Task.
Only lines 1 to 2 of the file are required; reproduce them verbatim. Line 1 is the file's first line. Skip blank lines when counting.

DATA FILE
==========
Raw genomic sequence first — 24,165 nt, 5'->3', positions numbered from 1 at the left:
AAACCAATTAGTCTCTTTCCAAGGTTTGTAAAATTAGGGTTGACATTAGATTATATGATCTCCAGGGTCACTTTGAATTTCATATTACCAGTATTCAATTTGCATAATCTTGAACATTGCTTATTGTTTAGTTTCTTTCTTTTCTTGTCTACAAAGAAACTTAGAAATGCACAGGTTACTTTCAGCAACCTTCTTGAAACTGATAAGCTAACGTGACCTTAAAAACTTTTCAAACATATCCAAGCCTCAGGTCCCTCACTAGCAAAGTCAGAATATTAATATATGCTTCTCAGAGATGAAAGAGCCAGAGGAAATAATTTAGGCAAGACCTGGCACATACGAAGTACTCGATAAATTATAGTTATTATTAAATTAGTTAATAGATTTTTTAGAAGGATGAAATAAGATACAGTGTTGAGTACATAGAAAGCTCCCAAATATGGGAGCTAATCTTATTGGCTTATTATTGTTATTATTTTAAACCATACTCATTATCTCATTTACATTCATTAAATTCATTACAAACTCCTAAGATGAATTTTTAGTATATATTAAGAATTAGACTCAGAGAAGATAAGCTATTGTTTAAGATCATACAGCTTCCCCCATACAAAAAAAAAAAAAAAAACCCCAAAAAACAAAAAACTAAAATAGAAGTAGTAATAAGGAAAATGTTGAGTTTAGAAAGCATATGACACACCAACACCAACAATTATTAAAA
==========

Raw genomic sequence first — 24,165 nt, 5'->3', positions numbered from 1 at the left:
AAACCAATTAGTCTCTTTCCAAGGTTTGTAAAATTAGGGTTGACATTAGATTATATGATCTCCAGGGTCACTTTGAATTTCATATTACCAGTATTCAATTTGCATAATCTTGAACATTGCTTATTGTTTAGTTTCTTTCTTTTCTTGTCTACAAAGAAACTTAGAAATGCACAGGTTACTTTCAGCAACCTTCTTGAAACTGATAAGCTAACGTGACCTTAAAAACTTTTCAAACATATCCAAGCCTCAGGTCCCTCACTAGCAAAGTCAGAATATTAATATATGCTTCTCAGAGATGAAAGAGCCAGAGGAAATAATTTAGGCAAGACCTGGCACATACGAAGTACTCGATAAATTATAGTTATTATTAAATTAGTTAATAGATTTTTTAGAAGGATGAAATAAGATACAGTGTTGAGTACATAGAAAGCTCCCAAATATGGGAGCTAATCTTATTGGCTTATTATTGTTATTATTTTAAACCATACTCATTATCTCATTTACATTCATTAAATTCATTACAAACTCCTAAGATGAATTTTTAGTATATATTAAGAATTAGACTCAGAGAAGATAAGCTATTGTTTAAGATCATACAGCTTCCCCCATACAAAAAAAAAAAAAAAAACCCCAAAAAACAAAAAACTAAAATAGAAGTAGTAATAAGGAAAATGTTGAGTTTAGAAAGCATATGACACACCAACACCAACAATTATTAAAA